Clemens was an elite starting pitcher for over 20 years in the majors. He won 354 games, struck out 4,672 batters and won 7 Cy Youngs and an MVP to go with his two World Series rings. He has more accolades than anyone else to ever throw a ball 60 feet and 6 inches and he belongs in Cooperstown.
Schilling is maybe the greatest postseason pitcher of all time. In 19 playoff starts he has a 2.23 ERA with 11-2 record and, most importantly, 3 World Series rings including a World Series MVP in 2001 as a member of the Arizona Diamondbacks. During his time in Arizona, he formed one-half of one of the most dominant 1-2s in baseball history. His partner was Hall of Famer Randy Johnson.
Sammy is best known for his 1998 home run record chase against Mark McGwire, and while he lost the chase, he did win the MVP that year. Otherwise, Sosa put together a terrific career as one of the best power hitters that baseball has ever seen. He sits 9th all-time with 609 home runs and he gets my vote.
A great combination of power and defense at third base, which is a presently underrepresented position in Cooperstown. Rolen racked up 8 Gold Gloves and more than 300 home runs in his career. He also racked up 70.1 bWAR during his career which is actually more than the average (68.4) for hall-of-fame third basemen.
A more sabermetric pick, Billy Wagner is one of the best left-handed relievers of all time. He has 422 saves, good for 6th all-time and has a career ERA of 2.31, which is better than every Hall of Fame reliever not named Mariano Rivera. He also struck out a ton of batters with a career 11.9 strikeouts per nine innings (K/9) rate in an era with a lot fewer strikeouts than now.
Andruw Jones was the best centerfielder in baseball from 1996 to 2006. And for that, he belongs in the Hall of Fame. He is one of four players ever with 10+ Gold Gloves and 400+ home runs. He joins Ken Griffey Jr., Mike Schmidt and Willie Mays who were all first-ballot Hall of Famers. Enough said.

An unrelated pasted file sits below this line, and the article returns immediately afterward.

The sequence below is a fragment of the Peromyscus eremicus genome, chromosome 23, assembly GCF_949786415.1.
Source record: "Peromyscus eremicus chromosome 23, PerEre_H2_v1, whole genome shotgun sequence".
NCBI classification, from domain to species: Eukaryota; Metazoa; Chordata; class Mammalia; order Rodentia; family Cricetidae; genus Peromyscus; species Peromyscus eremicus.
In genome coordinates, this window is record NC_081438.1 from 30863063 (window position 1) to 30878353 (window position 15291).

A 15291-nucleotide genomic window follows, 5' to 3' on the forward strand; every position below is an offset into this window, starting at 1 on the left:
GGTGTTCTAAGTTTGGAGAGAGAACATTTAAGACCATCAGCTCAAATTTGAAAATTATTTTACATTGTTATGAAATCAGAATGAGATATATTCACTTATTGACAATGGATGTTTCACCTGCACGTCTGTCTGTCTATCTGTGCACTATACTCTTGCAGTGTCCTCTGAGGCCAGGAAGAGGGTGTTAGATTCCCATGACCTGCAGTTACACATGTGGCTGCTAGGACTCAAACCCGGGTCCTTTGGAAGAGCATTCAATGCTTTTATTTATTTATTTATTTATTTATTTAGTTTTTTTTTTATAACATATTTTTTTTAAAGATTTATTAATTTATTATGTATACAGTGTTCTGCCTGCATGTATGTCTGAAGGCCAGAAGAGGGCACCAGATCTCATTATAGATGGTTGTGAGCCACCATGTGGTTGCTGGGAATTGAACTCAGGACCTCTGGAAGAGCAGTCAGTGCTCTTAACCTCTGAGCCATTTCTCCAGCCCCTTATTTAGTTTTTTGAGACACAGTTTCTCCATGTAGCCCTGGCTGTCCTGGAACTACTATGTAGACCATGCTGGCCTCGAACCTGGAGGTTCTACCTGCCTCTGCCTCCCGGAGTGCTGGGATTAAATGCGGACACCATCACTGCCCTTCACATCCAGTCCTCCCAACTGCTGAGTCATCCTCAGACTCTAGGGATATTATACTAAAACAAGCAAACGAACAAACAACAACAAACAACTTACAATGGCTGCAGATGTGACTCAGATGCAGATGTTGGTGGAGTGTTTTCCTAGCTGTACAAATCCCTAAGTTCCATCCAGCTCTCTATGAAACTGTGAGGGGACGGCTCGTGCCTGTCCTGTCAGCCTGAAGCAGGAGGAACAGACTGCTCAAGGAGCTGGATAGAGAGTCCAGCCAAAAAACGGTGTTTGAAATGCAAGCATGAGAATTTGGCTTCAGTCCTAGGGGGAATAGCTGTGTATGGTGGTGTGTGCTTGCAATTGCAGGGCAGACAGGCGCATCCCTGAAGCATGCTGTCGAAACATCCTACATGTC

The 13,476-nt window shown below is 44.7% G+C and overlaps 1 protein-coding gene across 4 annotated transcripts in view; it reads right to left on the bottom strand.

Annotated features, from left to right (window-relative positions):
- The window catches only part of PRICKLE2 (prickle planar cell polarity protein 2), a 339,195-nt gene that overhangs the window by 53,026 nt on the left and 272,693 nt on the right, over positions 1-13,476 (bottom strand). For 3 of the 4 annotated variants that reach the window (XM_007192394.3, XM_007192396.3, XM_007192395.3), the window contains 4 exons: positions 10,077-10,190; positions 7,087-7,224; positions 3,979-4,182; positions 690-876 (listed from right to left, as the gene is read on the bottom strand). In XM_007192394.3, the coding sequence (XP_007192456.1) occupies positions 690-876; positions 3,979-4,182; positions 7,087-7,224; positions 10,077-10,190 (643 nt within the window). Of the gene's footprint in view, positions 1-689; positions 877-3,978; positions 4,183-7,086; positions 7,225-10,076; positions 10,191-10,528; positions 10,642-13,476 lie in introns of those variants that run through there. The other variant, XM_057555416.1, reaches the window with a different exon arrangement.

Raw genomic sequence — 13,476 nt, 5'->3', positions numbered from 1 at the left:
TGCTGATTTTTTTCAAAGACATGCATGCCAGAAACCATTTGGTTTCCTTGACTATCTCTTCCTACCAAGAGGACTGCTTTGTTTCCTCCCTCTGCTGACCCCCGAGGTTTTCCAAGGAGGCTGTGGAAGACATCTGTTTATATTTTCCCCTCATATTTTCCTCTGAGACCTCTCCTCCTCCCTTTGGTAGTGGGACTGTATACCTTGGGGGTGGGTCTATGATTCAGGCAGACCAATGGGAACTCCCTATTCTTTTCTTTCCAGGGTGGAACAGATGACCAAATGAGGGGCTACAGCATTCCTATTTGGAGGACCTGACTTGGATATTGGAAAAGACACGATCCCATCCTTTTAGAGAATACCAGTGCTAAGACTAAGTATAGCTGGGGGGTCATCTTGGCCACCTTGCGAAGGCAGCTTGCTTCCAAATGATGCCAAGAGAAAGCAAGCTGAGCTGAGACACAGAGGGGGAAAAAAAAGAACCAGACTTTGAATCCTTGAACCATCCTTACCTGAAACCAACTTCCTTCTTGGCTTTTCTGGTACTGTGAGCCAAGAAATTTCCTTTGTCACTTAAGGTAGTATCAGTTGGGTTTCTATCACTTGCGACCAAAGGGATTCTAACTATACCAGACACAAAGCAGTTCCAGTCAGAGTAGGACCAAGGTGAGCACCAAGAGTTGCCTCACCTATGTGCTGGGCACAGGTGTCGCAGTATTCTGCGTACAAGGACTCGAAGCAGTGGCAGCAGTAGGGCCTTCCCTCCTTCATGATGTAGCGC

A-Rod was a generational player. He won 3 MVPs and hit 696 home runs. The only reason he isn’t getting in on the first ballot is, again, PEDs. The difference is A-Rod got caught and suspended after he admitted to using. However, I still think he was too good to not be in the Hall of Fame.
One of the greatest designated hitters of all time and arguably the most iconic Red Sox player after Ted Williams. Big Papi was an integral part of ending the Red Sox curse in 2004. He then led them to two more rings and won World Series MVP in 2013.
Rollins won the 2007 NL MVP and led the Phillies to a World Series in 2008. He also played outstanding shortstop defense winning 4 Gold Gloves in his career. As a Phillies fan, this is admittedly a bit of a homer pick, and mostly just because I don’t want him to fall off the ballot after just one year.
Hall of Fame voting is messy and there’s a lot of grey area here, but I’m pretty happy with my 10 players. That said, there are definitely players on the ballot who I could’ve voted for that I couldn’t include here. (Mark Buehrle, Todd Helton, Joe Nathan). More than anything I’m just really hoping we get someone new to welcome to the Hall of Fame this Tuesday.
The views expressed in this column are those of the author and not necessarily those of The Observer.